"This year [we are] most definitely better equipped on every level," Cahill said. "The best thing is, these coaches, American coaches, have got their style. I'm here to support it, get things underway. Over time we'll build a team that's going to challenge not only for one year but hopefully the next two to three years."
One of a pair of New York Designated Players along with Henry, Cahill's $3.6 million salary made him the fourth-highest paid MLS member last year. That level of outlay is usually spent on impresarios such as Henry or Robbie Keane, yet Cahill is a classic blue-collar player: battling, energetic and worked his way up from a modest start.
He believes that last July's switch could prolong his career and would recommend it to others.
"This really looks after my body, I go from 40-50 games a season to 30-plus," he said. The 34-year-old Chelsea midfielder Frank Lampard has been linked with a move to the United States.
"I think for Lampard, he's a quality player that's always going to score goals," Cahill said. "But maybe this quality of life is going to help his body and help him with the England national team. They need their players as fit as possible and trying to win something."
The Sydney native scored Australia's first-ever goal at a World Cup in 2006 and was one of the Premier League's most reliable and feared players for the next five years. Rumors of a move to a bigger club never came true, and so he was destined to remain admired by soccer fans in England without attaining the celebrity status that comes with a role at one of the elite sides.
Call him an attacking midfielder or a deep-lying striker, the method of operation was the same: he skulked in the gray area between midfield and attack, arriving fashionably late to meet a cross with an implausibly high leap and bash the ball into the net with his head.
His goal celebrations expressed his feisty character: he would unleash a flurry of punches on an unsuspecting corner flag. As with the very best players, defenses were acutely conscious of his strengths, yet their awareness rarely seemed to affect the outcome.
Few players are so alert, so opportunistic. Even talking to him soon after he'd walked off the training pitch his eyes darted left and right as he spoke, as if he was still playing -- scanning for space to make a run or find a teammate to supply.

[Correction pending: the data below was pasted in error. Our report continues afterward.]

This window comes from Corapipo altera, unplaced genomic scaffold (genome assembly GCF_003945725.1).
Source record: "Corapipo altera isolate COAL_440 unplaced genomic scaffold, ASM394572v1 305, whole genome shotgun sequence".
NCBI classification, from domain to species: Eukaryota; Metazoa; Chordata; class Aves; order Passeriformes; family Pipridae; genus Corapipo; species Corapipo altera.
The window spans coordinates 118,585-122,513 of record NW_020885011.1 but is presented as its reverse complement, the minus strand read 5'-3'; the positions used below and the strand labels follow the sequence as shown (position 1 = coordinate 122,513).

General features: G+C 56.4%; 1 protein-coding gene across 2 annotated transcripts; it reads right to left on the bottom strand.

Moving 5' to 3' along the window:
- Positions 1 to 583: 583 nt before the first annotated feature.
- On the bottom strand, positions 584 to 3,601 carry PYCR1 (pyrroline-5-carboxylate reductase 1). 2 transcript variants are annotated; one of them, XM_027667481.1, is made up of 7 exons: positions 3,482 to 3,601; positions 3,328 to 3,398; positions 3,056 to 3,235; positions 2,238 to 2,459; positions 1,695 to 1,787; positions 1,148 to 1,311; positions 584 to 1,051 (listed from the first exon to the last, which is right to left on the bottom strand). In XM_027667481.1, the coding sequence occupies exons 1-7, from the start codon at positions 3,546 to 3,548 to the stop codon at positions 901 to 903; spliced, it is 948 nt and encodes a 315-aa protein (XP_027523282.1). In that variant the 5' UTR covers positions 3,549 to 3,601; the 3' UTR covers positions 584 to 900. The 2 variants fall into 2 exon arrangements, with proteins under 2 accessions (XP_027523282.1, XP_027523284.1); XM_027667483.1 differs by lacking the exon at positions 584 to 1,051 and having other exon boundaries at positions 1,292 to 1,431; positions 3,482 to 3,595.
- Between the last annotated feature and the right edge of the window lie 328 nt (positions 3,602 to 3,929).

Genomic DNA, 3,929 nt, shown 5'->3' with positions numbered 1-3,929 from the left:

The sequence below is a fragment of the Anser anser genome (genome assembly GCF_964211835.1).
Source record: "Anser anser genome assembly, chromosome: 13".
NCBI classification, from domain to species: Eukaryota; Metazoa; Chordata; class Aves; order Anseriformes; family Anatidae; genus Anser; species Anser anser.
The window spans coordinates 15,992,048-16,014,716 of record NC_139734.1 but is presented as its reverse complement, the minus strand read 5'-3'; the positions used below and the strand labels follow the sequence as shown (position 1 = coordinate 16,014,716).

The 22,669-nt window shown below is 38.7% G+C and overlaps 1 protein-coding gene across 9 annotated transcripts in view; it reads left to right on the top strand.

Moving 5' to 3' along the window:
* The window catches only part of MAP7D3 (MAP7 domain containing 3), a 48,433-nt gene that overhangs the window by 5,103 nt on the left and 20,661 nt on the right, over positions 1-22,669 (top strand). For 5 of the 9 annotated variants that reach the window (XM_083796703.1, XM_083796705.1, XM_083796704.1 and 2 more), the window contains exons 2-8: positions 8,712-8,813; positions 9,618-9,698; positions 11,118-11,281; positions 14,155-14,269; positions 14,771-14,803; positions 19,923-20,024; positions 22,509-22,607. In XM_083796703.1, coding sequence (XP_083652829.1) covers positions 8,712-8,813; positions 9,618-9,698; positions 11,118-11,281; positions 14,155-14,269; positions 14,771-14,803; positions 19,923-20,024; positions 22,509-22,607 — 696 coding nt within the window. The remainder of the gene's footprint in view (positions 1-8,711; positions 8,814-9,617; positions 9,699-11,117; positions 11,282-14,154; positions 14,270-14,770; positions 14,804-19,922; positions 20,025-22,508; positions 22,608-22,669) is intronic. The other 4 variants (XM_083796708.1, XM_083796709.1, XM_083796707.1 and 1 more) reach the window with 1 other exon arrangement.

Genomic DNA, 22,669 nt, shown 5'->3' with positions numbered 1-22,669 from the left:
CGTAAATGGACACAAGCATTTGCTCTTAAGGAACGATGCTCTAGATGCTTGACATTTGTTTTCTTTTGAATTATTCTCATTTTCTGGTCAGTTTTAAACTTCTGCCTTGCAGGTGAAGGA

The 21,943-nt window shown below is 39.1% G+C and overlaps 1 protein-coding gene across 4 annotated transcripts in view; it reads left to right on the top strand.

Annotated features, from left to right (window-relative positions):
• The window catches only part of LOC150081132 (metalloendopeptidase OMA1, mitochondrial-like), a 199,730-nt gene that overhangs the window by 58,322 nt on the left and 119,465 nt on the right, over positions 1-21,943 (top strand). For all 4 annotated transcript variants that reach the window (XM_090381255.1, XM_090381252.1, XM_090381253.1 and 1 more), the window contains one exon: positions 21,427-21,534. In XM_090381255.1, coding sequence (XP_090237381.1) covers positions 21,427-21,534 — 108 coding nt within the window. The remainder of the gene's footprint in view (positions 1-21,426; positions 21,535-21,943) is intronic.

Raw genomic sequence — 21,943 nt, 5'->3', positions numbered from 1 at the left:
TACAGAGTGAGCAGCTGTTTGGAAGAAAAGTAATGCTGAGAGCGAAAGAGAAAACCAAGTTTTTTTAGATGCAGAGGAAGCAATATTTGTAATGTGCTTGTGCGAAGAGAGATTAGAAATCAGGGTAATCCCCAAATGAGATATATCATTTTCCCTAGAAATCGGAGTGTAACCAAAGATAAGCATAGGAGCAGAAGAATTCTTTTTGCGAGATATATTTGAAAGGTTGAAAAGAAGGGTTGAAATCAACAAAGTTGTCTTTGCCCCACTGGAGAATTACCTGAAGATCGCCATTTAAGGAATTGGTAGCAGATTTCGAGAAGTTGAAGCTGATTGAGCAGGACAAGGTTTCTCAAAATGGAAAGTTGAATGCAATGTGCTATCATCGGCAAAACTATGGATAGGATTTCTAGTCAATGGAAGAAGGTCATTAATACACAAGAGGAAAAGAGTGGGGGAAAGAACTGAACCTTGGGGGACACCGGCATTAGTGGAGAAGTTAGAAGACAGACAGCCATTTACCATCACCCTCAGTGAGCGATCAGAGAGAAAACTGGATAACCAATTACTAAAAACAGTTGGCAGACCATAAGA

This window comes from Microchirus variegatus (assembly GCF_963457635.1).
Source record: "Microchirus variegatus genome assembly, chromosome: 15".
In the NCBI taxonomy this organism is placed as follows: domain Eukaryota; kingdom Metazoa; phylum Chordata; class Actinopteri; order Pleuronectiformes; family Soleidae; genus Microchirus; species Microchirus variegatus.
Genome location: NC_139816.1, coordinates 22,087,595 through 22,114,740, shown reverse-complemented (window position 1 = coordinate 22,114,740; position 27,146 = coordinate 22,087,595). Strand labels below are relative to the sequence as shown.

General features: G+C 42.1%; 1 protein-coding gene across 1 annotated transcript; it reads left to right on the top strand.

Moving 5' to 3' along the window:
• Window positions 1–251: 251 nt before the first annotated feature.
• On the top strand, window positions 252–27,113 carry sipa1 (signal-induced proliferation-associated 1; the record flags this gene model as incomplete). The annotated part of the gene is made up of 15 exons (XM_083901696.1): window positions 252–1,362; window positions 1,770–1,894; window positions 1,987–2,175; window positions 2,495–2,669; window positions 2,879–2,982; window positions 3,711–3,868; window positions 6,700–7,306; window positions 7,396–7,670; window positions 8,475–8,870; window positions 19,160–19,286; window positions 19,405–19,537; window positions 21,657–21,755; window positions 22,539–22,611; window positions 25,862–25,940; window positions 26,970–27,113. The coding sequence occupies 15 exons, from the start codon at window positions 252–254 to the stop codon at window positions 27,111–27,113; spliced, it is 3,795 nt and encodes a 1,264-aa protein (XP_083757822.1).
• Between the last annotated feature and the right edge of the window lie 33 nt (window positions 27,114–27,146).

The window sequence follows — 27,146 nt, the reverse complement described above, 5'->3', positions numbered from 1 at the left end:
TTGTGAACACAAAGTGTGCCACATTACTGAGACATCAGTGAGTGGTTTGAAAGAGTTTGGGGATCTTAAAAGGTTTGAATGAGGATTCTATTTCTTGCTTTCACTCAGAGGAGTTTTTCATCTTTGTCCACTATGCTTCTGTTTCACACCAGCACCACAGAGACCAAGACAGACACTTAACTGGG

The tactical transition from Everton's selfless and efficient unit to a disparate posse powered by stardust was not simple, and Cahill was far less of a threat to corner flags in MLS than in England. He provided one goal and one assist in 12 league games. Partly because he went forward more rarely and also since New York did not have wide men with delivery as reliable as Everton full back Leighton Baines.
Now, though, New York has signed midfielder Juninho, one of the finest free-kick takers of his generation.
"Last year was different, I was playing a defensive midfield role practically on my own 18-yard box, we had so many different circumstances to the team and the combination we had," Cahill said.
"I think what [Everton manager] David Moyes taught me was to be a more complete player, a team player that's someone who's going to defend first and not only attack. All in good time, I'll get my chances and it always ends up hitting the back of the net sooner or later."
Preseason is always a license to dream, to talk of renewal, hope and fresh beginnings. Especially under a new coaching regime.
"This year is going to be a special year for me, Juninho, Thierry, for the football club," he said. "Building from the start, not coming in last-minute and just picking up pieces. When I signed here, this is what I wanted -- I wanted the professionalism, I wanted to see the vision of being part of the team for a number of years and building it and looking to do something special."